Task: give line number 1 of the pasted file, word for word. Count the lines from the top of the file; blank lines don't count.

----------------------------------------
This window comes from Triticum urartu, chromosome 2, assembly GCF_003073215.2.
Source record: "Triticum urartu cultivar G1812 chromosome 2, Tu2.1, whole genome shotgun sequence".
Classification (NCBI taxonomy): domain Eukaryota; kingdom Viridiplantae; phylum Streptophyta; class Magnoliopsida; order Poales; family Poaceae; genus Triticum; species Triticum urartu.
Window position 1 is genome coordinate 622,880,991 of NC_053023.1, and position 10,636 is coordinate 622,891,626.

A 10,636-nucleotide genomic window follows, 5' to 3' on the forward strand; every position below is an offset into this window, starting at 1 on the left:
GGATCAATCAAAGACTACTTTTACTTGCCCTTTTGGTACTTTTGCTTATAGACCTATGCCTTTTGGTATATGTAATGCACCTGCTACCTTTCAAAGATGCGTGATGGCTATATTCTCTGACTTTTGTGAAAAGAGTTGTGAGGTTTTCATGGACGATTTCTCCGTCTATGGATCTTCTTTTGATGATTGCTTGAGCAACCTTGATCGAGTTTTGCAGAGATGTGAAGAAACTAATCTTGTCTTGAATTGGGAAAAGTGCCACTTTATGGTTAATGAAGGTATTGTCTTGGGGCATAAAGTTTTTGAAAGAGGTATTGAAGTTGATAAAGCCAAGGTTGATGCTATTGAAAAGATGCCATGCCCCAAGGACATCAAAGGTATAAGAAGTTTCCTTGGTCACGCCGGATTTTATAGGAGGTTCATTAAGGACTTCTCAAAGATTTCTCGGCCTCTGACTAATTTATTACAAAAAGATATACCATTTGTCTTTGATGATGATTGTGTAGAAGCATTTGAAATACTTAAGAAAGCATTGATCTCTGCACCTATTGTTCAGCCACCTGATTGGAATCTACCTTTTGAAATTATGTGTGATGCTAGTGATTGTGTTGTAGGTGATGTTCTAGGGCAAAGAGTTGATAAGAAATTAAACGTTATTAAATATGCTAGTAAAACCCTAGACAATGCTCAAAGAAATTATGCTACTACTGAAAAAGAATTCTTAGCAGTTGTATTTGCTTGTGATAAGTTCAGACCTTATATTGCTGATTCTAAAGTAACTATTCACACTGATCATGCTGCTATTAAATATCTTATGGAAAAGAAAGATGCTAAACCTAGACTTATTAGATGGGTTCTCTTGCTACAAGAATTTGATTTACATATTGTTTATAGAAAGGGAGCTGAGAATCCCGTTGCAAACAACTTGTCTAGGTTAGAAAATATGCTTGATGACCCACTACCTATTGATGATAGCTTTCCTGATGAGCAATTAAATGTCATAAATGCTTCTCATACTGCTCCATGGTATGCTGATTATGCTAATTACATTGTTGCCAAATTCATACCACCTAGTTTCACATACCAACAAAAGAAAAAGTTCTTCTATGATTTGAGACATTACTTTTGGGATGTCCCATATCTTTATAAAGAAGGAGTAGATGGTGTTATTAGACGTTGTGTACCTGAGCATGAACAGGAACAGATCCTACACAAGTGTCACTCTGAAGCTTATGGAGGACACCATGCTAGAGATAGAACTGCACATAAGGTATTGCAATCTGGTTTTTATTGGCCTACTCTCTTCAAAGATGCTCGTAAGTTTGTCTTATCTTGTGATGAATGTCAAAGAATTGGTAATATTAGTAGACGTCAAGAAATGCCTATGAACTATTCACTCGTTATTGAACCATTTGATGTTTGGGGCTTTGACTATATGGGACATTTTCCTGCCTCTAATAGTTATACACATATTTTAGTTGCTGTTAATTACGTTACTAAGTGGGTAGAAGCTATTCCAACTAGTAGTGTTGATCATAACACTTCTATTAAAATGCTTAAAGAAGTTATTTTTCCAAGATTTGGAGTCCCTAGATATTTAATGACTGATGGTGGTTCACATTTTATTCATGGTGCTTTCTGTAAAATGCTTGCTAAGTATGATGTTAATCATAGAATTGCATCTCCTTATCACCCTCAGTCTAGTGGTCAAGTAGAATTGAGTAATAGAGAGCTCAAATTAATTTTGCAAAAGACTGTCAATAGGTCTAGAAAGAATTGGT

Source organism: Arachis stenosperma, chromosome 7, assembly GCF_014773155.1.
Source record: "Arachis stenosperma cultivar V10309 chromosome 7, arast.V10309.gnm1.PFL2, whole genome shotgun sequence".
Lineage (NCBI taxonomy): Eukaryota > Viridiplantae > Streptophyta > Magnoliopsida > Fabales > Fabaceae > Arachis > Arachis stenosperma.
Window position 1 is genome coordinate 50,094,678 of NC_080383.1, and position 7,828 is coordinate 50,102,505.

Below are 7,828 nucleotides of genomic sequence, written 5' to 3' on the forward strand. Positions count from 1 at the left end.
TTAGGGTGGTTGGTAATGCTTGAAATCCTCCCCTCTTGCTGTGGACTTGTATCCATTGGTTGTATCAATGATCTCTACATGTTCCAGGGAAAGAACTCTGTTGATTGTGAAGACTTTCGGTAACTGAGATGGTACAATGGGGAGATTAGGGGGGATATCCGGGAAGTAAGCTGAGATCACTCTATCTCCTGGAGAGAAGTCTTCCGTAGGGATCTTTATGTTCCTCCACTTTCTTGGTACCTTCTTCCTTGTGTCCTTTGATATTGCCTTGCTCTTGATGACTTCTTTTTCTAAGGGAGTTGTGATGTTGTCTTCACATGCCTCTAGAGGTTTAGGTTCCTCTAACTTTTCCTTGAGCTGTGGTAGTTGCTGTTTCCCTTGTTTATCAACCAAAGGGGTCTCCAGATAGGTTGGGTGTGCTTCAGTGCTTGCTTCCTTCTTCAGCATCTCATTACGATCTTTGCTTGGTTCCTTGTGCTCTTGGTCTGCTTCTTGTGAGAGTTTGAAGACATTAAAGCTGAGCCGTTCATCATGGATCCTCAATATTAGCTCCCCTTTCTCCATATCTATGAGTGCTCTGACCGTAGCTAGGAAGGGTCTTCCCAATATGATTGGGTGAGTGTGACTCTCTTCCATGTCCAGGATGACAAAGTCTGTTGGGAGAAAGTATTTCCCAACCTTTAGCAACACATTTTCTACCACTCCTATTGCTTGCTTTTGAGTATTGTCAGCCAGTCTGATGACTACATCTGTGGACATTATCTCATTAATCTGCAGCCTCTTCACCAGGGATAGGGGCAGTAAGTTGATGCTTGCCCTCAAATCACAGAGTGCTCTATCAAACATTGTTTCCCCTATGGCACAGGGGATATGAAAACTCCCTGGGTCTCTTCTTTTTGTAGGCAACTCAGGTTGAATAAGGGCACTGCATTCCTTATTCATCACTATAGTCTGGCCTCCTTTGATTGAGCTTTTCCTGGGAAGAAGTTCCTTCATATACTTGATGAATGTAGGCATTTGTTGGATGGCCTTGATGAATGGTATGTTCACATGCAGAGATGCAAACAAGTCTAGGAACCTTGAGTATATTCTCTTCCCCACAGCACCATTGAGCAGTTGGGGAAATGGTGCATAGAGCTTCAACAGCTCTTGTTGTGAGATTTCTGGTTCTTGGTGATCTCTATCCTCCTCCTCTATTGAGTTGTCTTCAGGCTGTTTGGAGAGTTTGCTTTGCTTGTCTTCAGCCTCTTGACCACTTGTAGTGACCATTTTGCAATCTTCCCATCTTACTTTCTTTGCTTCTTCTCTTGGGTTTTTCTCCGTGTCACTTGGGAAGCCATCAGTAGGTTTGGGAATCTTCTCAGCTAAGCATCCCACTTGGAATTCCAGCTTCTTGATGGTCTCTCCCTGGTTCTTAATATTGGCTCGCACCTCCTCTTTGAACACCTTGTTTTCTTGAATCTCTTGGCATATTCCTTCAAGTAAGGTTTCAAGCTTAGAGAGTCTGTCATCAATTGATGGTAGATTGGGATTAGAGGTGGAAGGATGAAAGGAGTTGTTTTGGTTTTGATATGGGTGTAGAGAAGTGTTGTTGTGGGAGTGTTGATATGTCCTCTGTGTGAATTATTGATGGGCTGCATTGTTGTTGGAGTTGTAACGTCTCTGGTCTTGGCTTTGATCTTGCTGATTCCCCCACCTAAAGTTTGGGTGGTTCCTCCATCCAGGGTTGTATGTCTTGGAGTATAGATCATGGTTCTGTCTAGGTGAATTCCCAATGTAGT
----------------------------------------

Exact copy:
This window comes from Triticum urartu, chromosome 2, assembly GCF_003073215.2.